CM: I mean, like I said, it has been up and down, but the more media, the more social media that we get like from Sunderland that gets put out there the better, I think. I don’t see why it has to go down again, I think from now on it should only be going up and I think the increase in attendances, especially on Sunday, I think is massively down to social media.

Sunderland Ladies v Blackburn Rovers - Barclays FA Women’s Championship Photo by Will Matthews/MI News/NurPhoto via Getty Images

RS: Yeah. There’s been a big push recently hasn’t there? And it’s good when there is stuff like that done. So we know that obviously, the Championship is a mix of full-time and part-time footballers. We know that a lot of people at Sunderland, your teammates and the coaches combine their jobs with other roles. Do you have another job outside of football? If you do, what is it that you do?

CM: I’ve only just started just coaching the second team at Gateshead college. Just this last week actually. So I’m with Mel. Mel’s took me on.

RS: That’s good isn’t it? We were on about on our Twitter Space on Monday last night., about how it’s almost like the squad is in some ways full time, because so many of the girls, especially the younger ones, are with Mel at the college.

So that’s being involved full time in football or you now isn’t it, I guess that’s gonna be a massive boost for you.

CM: Yeah, definitely. Yeah.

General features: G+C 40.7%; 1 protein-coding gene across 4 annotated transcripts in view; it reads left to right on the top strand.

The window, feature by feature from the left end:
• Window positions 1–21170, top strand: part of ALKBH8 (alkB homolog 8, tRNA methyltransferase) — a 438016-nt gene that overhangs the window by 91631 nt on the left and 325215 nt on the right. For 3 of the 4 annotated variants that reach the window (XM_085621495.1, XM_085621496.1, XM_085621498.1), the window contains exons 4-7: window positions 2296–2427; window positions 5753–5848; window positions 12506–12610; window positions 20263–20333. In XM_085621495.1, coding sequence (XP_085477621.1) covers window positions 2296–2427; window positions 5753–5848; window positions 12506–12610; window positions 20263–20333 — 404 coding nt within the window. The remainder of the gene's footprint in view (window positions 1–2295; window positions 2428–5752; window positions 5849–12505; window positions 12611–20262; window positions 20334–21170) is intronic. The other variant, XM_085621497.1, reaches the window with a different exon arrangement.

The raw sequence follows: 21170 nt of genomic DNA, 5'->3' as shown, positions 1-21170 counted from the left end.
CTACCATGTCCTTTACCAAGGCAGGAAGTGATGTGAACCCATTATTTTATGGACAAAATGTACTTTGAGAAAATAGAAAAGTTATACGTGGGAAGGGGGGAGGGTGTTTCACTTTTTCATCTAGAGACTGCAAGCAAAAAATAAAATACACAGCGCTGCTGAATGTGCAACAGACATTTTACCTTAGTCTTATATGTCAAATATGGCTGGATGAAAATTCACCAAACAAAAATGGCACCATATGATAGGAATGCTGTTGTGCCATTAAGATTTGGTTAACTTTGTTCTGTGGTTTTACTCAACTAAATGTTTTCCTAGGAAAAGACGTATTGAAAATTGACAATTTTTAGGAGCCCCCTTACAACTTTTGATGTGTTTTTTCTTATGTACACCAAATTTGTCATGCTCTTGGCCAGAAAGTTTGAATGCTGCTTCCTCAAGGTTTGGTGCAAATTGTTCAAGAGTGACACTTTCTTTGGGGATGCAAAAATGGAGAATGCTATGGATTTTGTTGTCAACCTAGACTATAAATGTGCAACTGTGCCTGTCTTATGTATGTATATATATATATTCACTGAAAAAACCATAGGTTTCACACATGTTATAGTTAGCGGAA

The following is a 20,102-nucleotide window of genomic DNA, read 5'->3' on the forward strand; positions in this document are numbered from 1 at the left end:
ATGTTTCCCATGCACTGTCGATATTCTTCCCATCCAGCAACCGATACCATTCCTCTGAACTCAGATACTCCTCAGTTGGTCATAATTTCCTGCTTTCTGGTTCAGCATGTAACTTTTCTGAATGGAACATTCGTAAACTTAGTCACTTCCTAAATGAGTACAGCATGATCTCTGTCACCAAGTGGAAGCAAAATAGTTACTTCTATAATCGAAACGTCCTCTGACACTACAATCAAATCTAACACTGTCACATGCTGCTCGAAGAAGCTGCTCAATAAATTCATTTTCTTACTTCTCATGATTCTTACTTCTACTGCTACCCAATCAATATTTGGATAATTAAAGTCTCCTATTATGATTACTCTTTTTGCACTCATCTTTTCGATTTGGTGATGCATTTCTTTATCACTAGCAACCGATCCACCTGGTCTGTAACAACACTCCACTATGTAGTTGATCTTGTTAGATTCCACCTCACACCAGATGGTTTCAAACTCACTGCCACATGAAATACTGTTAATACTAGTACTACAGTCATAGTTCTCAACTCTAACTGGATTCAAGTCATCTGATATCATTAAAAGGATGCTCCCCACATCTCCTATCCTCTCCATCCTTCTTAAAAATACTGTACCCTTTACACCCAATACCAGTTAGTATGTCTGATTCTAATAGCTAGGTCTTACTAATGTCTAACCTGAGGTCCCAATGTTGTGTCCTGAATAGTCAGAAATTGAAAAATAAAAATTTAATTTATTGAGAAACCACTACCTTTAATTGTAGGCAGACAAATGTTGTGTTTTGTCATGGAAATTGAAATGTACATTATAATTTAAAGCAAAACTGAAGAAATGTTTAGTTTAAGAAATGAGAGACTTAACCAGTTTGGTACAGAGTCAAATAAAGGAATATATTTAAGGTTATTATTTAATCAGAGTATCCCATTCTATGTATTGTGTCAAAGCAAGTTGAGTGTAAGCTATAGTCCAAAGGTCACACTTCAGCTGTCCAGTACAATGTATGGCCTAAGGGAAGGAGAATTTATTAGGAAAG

RS: Are you starting doing your coaching badges then, or have you already been doing them?

CM: I’ve already got some coaching qualifications from Uni and from college, but I’m looking towards getting more badges.

RS: Brilliant, that’s great news. So Sunderland got the promotion to the Championship that you earned over the last two seasons and have done amazingly to get the four wins and the other points you picked up this season.

Sunderland Ladies v Blackburn Rovers - Barclays FA Women’s Championship Photo by Will Matthews/MI News/NurPhoto via Getty Images

How important do you think the additional support that’s been invested in the squad by the club; being able to train out the academy, access to all the analytics and data? Does that make a big difference?

CM: Massively. I mean, I think it was a good four years ago now when we weren’t getting that support. When I was playing for the development side and we were training at Bullockstead next to Newcastle Airport and the first team at the time was also training there as well, then we were playing on it on a Sunday.

And so when you’ve experienced that and compare to what you’ve got now, it like you have to be so grateful because it’s a completely different turnaround.

And we’re lucky to be able to go in the [Academy of Light] barn as well. Because the winter nights are freezing. Even in the barn it’s freezing, but it’s not like you’re out in the rain. So it’s a massive turnaround, we’re so grateful for it.

RS: Finally, are you looking forward to the rest of the season, looking on paper we have some winnable fixtures coming up. Is it all full steam ahead now for the rest of the season?

CM: Well I think so. I think everyone thinks so. So I don’t see why we can’t pick up a good few wins towards the end of the season. I mean, we got our three points on Sunday and I think that’s been a long time coming. Our performances coming into 2022 have been been really good.

And I think we’ve missed out on quite a few points and we’ve been unlucky to not to get anything from some games. So I think Sunday was our booster and our time to say, right, let’s get more than just three points. I think that’s what we’ll obviously look towards.

RS: Well, thanks Clauds it’s been, lovely to meet you finally. Anytime anyone from the squad fancies on coming to speak to us at Roker Report, you know where we are on a Monday evening!

Sunderland v Aston Villa - Continental Cup Photo by Will Matthews/MI News/NurPhoto via Getty Images

Transcription by Charlotte Patterson. With thanks to Sunderland AFC for arranging the interview.